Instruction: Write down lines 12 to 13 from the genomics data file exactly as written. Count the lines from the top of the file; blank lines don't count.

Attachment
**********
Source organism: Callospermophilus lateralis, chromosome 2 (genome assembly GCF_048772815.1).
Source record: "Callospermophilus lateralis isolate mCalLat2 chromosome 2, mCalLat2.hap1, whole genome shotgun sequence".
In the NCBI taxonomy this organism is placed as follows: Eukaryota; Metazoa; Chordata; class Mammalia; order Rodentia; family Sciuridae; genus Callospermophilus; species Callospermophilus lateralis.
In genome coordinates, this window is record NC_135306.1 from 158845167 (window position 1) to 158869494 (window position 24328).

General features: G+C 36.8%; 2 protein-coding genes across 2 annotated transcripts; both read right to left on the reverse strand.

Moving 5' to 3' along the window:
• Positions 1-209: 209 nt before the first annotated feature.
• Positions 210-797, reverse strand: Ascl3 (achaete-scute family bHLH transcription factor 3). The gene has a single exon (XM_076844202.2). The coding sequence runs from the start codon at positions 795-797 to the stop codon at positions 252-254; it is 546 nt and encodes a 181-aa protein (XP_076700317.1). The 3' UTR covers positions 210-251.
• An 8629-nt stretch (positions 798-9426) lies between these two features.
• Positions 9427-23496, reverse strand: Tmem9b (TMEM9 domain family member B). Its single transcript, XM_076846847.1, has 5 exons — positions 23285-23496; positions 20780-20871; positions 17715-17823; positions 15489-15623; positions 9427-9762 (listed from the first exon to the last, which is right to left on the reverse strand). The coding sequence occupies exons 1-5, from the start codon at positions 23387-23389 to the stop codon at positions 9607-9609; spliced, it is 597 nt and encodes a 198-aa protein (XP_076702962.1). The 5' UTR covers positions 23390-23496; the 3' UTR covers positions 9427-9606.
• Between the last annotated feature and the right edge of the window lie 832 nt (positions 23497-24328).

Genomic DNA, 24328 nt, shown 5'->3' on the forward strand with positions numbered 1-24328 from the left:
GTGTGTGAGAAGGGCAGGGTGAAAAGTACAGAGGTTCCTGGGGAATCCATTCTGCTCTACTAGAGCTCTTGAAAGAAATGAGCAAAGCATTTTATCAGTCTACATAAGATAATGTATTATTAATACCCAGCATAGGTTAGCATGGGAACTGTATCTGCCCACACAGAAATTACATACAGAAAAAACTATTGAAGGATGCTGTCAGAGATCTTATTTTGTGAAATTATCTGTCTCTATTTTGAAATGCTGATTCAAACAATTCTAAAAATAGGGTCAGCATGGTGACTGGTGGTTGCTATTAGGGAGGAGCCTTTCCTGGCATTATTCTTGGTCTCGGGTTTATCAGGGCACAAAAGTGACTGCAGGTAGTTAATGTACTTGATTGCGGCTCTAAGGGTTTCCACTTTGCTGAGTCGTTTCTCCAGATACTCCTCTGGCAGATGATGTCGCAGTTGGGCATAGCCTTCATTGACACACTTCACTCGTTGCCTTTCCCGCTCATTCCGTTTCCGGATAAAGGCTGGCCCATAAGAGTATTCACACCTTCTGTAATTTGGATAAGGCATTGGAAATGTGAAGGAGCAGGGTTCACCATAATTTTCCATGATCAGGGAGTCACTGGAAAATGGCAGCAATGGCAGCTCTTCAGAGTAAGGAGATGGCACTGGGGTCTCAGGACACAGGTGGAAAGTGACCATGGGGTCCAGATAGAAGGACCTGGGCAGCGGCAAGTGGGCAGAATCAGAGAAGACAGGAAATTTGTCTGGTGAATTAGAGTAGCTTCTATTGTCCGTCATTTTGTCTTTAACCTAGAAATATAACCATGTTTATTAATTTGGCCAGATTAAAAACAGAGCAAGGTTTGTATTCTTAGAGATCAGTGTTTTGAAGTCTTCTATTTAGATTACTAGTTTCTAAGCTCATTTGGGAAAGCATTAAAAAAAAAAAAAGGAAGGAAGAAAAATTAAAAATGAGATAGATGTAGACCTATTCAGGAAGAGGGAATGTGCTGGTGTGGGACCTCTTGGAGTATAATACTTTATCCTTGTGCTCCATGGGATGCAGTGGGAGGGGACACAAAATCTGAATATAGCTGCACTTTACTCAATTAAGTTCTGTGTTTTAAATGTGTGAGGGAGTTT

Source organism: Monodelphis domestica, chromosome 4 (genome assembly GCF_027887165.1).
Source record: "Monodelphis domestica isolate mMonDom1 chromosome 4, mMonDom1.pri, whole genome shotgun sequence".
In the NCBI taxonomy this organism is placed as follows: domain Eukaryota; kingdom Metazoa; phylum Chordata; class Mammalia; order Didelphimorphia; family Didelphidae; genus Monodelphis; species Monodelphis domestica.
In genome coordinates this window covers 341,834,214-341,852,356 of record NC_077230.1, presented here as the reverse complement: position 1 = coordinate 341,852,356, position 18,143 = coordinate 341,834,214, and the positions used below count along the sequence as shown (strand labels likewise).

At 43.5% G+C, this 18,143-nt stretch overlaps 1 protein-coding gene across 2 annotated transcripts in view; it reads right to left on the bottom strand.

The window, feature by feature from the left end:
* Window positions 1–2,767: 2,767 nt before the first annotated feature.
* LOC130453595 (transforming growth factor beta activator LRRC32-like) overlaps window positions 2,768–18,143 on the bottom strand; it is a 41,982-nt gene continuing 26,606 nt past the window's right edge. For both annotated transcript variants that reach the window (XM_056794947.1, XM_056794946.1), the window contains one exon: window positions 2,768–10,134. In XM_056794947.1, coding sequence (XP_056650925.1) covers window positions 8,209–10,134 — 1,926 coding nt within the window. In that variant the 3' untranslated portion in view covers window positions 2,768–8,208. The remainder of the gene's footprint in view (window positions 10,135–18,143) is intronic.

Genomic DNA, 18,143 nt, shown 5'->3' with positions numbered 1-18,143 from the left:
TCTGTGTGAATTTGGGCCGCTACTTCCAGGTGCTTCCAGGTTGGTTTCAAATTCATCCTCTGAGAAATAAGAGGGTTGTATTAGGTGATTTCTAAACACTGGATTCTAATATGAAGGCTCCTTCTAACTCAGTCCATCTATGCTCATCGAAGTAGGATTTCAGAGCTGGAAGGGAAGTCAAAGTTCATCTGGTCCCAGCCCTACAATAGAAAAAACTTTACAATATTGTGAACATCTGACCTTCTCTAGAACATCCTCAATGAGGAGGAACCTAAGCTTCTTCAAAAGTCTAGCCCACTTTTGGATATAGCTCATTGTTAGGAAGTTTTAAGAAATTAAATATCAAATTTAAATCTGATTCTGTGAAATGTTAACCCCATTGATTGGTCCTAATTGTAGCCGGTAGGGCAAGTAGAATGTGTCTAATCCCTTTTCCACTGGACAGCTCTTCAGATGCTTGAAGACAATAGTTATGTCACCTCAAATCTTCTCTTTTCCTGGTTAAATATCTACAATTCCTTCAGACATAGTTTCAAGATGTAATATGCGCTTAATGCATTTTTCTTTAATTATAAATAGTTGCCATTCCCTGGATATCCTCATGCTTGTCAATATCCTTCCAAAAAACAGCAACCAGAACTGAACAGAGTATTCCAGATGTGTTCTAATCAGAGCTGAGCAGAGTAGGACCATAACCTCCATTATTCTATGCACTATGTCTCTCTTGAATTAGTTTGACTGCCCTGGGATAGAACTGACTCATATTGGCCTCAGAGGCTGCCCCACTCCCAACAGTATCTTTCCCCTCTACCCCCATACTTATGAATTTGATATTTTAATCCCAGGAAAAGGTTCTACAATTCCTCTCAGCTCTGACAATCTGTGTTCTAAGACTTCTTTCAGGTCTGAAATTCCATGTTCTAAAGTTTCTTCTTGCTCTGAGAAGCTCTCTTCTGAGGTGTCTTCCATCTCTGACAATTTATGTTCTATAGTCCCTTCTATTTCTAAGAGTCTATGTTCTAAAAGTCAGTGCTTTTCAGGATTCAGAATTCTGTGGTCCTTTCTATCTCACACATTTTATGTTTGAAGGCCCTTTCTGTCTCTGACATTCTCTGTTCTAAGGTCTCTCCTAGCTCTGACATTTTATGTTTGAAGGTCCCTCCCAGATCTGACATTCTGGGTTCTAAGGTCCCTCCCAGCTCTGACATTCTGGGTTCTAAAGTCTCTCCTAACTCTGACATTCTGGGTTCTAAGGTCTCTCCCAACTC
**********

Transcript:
Genomic DNA, 24328 nt, shown 5'->3' on the forward strand with positions numbered 1-24328 from the left:
GTGTGTGAGAAGGGCAGGGTGAAAAGTACAGAGGTTCCTGGGGAATCCATTCTGCTCTACTAGAGCTCTTGAAAGAAATGAGCAAAGCATTTTATCAGTCTACATAAGATAATGTATTATTAATACCCAGCATAGGTTAGCATGGGAACTGTATCTGCCCACACAGAAATTACATACAGAAAAAACTATTGAAGGATGCTGTCAGAGATCTTATTTTGTGAAATTATCTGTCTCTATTTTGAAATGCTGATTCAAACAATTCTAAAAATAGGGTCAGCATGGTGACTGGTGGTTGCTATTAGGGAGGAGCCTTTCCTGGCATTATTCTTGGTCTCGGGTTTATCAGGGCACAAAAGTGACTGCAGGTAGTTAATGTACTTGATTGCGGCTCTAAGGGTTTCCACTTTGCTGAGTCGTTTCTCCAGATACTCCTCTGGCAGATGATGTCGCAGTTGGGCATAGCCTTCATTGACACACTTCACTCGTTGCCTTTCCCGCTCATTCCGTTTCCGGATAAAGGCTGGCCCATAAGAGTATTCACACCTTCTGTAATTTGGATAAGGCATTGGAAATGTGAAGGAGCAGGGTTCACCATAATTTTCCATGATCAGGGAGTCACTGGAAAATGGCAGCAATGGCAGCTCTTCAGAGTAAGGAGATGGCACTGGGGTCTCAGGACACAGGTGGAAAGTGACCATGGGGTCCAGATAGAAGGACCTGGGCAGCGGCAAGTGGGCAGAATCAGAGAAGACAGGAAATTTGTCTGGTGAATTAGAGTAGCTTCTATTGTCCGTCATTTTGTCTTTAACCTAGAAATATAACCATGTTTATTAATTTGGCCAGATTAAAAACAGAGCAAGGTTTGTATTCTTAGAGATCAGTGTTTTGAAGTCTTCTATTTAGATTACTAGTTTCTAAGCTCATTTGGGAAAGCATTAAAAAAAAAAAAAGGAAGGAAGAAAAATTAAAAATGAGATAGATGTAGACCTATTCAGGAAGAGGGAATGTGCTGGTGTGGGACCTCTTGGAGTATAATACTTTATCCTTGTGCTCCATGGGATGCAGTGGGAGGGGACACAAAATCTGAATATAGCTGCACTTTACTCAATTAAGTTCTGTGTTTTAAATGTGTGAGGGAGTTT